An Extra Slice is a bonus not only for the dismissed baker of the week, but also for viewers, as we get to retread the episode just past with acerbic yet sympathetic Jo Brand and guests, often comedians or chefs. Both are good, but most days I’ll take the comedians. The charming Josh Widdicombe was very funny last season, for instance—hope we see him again.

Jaffa cakes photo


Here’s the recipe for Mary Berry’s Jaffa Cakes. See if you can’t get them right-way-up, with a thin disc of orange gelée perfectly napped in hash-marked choccy, just like they emerge from the McVitie’s factory.

Micro Road Trips—They Exist

We call an overnighter a Mini Road Trip. So what about one that transpires completely inside of a single day? I submit: Micro Road Trip. In little more time than would be spent on regular errand-running, it’s entirely possible to see and do a lot of interesting stuff.

Billy's Egg Farm barn

(Photo courtesy VMB Foto)

In connection with a regular visit to the grandparents, a destination that by itself is a solid hour’s drive, we took a micro road trip. Spurred by needing eggs and more than need specifically wanting eggs from Billy’s Egg Farm in Chino, I checked and ascertained that a drive-by of drive-through Billy’s would add a mere 6 minutes to our travel.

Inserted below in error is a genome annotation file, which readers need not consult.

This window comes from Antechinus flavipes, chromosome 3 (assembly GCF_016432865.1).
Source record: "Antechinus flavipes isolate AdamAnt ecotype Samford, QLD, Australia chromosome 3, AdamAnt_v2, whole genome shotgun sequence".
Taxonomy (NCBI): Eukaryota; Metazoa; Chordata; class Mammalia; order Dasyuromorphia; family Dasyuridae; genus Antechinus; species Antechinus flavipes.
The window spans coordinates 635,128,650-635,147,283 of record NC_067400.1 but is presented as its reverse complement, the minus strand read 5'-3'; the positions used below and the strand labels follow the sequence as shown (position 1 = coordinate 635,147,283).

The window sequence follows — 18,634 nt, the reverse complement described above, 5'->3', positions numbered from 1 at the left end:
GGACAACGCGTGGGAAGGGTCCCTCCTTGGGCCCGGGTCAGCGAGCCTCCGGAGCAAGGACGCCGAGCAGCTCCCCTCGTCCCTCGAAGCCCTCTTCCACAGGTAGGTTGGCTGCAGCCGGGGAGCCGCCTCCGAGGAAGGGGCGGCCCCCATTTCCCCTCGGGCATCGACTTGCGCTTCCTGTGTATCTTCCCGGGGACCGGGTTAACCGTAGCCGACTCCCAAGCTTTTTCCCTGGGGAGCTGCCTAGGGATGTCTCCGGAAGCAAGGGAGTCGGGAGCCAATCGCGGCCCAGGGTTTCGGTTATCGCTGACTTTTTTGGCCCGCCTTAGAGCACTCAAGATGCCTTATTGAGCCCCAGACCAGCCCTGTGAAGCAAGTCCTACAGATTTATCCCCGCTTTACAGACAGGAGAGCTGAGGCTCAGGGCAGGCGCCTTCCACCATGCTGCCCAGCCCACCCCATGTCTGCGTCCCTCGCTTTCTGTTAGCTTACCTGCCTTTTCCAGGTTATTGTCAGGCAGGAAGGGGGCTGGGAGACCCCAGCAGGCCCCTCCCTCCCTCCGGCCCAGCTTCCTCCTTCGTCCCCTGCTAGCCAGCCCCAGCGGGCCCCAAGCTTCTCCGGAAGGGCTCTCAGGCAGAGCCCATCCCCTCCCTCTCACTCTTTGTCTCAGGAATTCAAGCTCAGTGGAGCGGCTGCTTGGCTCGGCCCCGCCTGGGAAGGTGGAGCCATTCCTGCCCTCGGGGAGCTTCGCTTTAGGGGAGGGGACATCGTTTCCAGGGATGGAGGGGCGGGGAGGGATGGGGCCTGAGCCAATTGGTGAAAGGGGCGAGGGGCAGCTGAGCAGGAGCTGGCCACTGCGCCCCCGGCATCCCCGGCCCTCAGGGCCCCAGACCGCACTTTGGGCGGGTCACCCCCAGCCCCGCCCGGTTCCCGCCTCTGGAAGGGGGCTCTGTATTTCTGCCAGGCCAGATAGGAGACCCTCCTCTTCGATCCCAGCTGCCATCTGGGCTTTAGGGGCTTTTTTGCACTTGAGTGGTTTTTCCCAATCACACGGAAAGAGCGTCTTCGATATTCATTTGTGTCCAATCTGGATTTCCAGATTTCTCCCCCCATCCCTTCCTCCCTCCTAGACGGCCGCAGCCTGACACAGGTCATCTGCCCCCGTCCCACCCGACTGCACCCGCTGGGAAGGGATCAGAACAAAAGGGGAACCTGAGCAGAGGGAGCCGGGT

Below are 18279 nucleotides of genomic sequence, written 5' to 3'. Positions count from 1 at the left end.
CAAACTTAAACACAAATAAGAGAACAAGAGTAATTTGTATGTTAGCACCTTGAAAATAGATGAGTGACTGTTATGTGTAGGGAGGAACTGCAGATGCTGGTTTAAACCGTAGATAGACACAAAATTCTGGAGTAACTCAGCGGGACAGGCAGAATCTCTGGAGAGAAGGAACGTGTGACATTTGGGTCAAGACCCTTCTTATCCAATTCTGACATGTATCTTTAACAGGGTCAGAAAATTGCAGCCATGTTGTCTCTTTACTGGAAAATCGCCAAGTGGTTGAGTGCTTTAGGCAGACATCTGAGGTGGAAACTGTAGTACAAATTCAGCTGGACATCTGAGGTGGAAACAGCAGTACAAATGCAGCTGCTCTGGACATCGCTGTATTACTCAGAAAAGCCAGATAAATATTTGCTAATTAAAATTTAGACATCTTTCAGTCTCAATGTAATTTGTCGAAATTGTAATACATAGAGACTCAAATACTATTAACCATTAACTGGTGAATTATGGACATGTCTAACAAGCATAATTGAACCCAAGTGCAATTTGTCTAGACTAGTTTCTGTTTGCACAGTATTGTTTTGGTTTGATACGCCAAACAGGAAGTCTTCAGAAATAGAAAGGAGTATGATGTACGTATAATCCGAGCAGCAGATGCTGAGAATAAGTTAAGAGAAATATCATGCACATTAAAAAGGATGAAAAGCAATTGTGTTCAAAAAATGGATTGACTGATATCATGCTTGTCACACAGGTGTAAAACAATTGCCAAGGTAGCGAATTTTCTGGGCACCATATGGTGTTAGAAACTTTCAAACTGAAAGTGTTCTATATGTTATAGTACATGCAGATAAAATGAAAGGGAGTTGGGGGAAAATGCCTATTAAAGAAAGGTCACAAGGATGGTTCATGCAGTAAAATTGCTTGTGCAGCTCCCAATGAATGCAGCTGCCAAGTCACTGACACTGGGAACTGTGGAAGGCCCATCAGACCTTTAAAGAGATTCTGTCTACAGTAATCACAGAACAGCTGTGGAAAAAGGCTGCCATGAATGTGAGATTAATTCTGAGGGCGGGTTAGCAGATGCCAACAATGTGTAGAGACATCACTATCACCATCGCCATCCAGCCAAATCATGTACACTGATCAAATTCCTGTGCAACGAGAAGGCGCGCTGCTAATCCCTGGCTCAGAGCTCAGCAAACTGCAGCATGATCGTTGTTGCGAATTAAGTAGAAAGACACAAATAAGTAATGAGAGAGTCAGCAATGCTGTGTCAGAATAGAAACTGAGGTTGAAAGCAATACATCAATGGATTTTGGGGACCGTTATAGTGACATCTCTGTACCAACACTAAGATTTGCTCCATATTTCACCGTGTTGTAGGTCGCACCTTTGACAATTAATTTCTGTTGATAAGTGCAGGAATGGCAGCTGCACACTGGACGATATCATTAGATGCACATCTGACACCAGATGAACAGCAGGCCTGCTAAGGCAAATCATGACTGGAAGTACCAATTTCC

Billy's Egg Farm sign

Seems an improbably tiny amount of extra time, but you know how numbers and distance are magical and weird, sometimes revealing surprises like that. A huge concomitant plus of this plan was the avoidance of the very worst part of the suburban-sprawl freeway grind—indeed, the drive instantly becomes good. And the bonuses keep on coming: Collaterally, this route makes possible a jaunt on Carbon Canyon Road, which passes through the mysterious community of Sleepy Hollow as San Bernardino County becomes Orange. The next Carbon Canyon landmark a few miles on would have been La Vida Hot Springs, only it is no more. Its built environment, at least—no reason to suspect the natural hot springs aren’t still a-burbling.

My La Vida memories are considerably more noisy and less health-giving than they would have been if I’d gone there to take the waters and indulge in spa treatments. For a short, lovely time, a teensy subset of the surrounding, larger-but-still-short late 1970s, a couple of ambitious Cal State Fullerton students put on multi-act punk shows at La Vida. The gone-to-seed health resort/biker bar—and I do mean actual bikers, not the craft-beer-swilling RUBBies who keep Cook’s Corner, our local canyon biker bar, in business, and God bless ‘em for that—turned out to be downright idyllic as a venue for all the best people’s favorite music. For some reason it was completely unsurprising that the bikers enjoyed the shows, too. Today, there’s nothing left of La Vida, nor of the mini, and, as it turns out, entirely ephemeral, world that produced punk.